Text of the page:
To assess the expression of Human Endogenous Control gene set, real-time quantitative reverse transcription PCR (qRT-PCR) was performed on 32 candidate genes using TaqMan® chemistry (Applied Biosystems). Experiments were performed at least in triplicates for the three cell lines-- A431, A549 and BxPC3. Plates were run on a 7900HT Fast Real-Time PCR Systems (Applied Biosystems) using Fast 96-well blocks, Standard Fast PCR cycling protocol with 10.0μL reaction volumes. Cycling conditions used were-- 1 cycle initiation at 50.0°C for 2 min and 1 cycle at 95.0°C for 10 min, followed by amplification for 40 cycles at 95.0°C for 15 s and 60.0°C for 1 min. Amplification data were collected via Sequence Detection Systems 2.3 software (Applied Biosystems). The CT-values were computed with RQ Manager 2.xx (Applied Biosystems).
Statistical analysis of data was performed using SUMO software package (http://www.oncoexpress.de/software/sumo). ANOVA was used to detect variation in the expression of the ECGs across the samples according to the radiation qualities and cell lines respectively. The average expression stability measure values (M) were computed using the geNorm algorithm suggested by Vandesompele et al.  (also incorporated in the SUMO program package).
We thank Claudia Rittmüller, Christiane Rutenberg and Barbara Schwager for the excellent technical assistance. This work was supported in part by the German Krebshilfe (Deutsche Krebshilfe, Max-Eder 108876), DFG National Priority Research Program: the Tumour-Vessel Interface “SPP1190”, NASA Specialized Center of Research NNJ04HJ12G, and the German Federal Ministry of Research and Technology (Bundesministerium für Bildung und Forschung – BMBF 03NUK004C).
- Abdollahi A, Folkman J: Evading tumour evasion: current concepts and perspectives of anti-angiogenic cancer therapy. Drug Resist Updat 2010, 13: 16-28.View ArticlePubMedGoogle Scholar
- Abdollahi A, Li M, Ping G, Plathow C, Domhan S, Kiessling F, Lee LB, McMahon G, Groene HJ, Lipson KE, Huber PE: Inhibition of platelet-derived growth factor signaling attenuates pulmonary fibrosis. J Exp Med 2005, 201: 925-935.PubMed CentralView ArticlePubMedGoogle Scholar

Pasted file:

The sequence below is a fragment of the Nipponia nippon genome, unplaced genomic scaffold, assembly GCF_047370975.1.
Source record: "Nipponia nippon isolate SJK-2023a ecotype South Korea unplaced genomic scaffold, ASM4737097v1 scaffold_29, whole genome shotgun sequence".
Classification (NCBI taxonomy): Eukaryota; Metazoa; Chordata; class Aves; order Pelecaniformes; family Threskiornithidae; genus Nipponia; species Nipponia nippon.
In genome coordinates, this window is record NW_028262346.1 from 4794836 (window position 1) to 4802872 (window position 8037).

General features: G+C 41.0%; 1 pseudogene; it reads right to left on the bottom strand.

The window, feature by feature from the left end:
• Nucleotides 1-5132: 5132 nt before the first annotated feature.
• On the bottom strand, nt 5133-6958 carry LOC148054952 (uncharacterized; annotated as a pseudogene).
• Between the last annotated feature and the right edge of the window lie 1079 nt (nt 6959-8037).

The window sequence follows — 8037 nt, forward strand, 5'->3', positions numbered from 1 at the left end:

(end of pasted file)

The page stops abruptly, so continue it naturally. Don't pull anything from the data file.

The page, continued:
- Abdollahi A, Schwager C, Kleef J, Esposito I, Domhan S, Peschke P, Hauser K, Hahnfeldt P, Hlatky L, Debus J, Peters JM, Friess H, Folkmann JM , Huber PE: Transcriptional network governing the angiogenetic switch in human pancreatic cancer. Proc Natl Acad Sci 2007. doi : 10.1073/pnas.0705505104Google Scholar
- Suzuki Y, Nakano T, Ohno T, Oka K: Comparison of the radiobiological effect of carbon ion beam therapy and conventional radiation therapy on cervical cancer. J Radiat Res 2007, 49: 473-479.View ArticleGoogle Scholar
- Akino Y, Teshima T, Kihara A, Kodera-Suzumoto Y, Inaoka M, Higashiyama S, Furusawa Y, Matsuura N: Carbon-ion beam irradiation effectively suppresses migration and invasion of human non small-cell lung cancer cells. Int J Radiat Oncol 2009, 75: 475-481.View ArticleGoogle Scholar
- Domhan S, Muschal S, Schwager C, Morath C, Wirkner U, Ansorge W, Maercker C, Zeier M, Huber PE, Abdollahi A: Molecular mechanisms of the antiangiogenic and antitumor effects of mycophenolic acid. Mol Cancer Ther 2008, 7: 1656-1668.View ArticlePubMedGoogle Scholar
- Almog N, Ma L, Raychowdhury R, Schwager C, Erber R, Short S, Hlatky L, Vajkoczy P, Huber PE, Folkman J, Abdollahi A: Transcriptional switch of dormant tumors to fast-growing angiogenic phenotype. Cancer Res 2009, 69: 836-844.View ArticlePubMedGoogle Scholar
- Dheda K, Huggett JF, Bustin SA, Johnson MA, Rook G, Zumla A: Validation of housekeeping genes for normalizing RNA expression in real-time PCR. Biotechniques 2004, 37: 112-119.PubMedGoogle Scholar
- Haberhausen G, Pinsl J, Kuhn C, Markert-Hahn C: Comparative study of different standardization concepts in quantitative competitive reverse transcription-PCR assays. J Clin Microbiol 1998, 36: 628-633.PubMed CentralPubMedGoogle Scholar
- Hamalainen H, Tubman J, Vikman S, Kyrola T, Ylikoski E, Warrington JA, Lahesmaa R: Identification and validation of endogenous reference genes for expression profiling of T helper cell differentiation by quantitative real-time RT-PCR. Anal Biochem 2001, 299: 63-70.View ArticlePubMedGoogle Scholar
- Huggett J, Dheda K, Bustin S, Zumla A: Real-time RT-PCR normalisation; strategies and considerations. Genes Immun 2005, 6: 279-284.View ArticlePubMedGoogle Scholar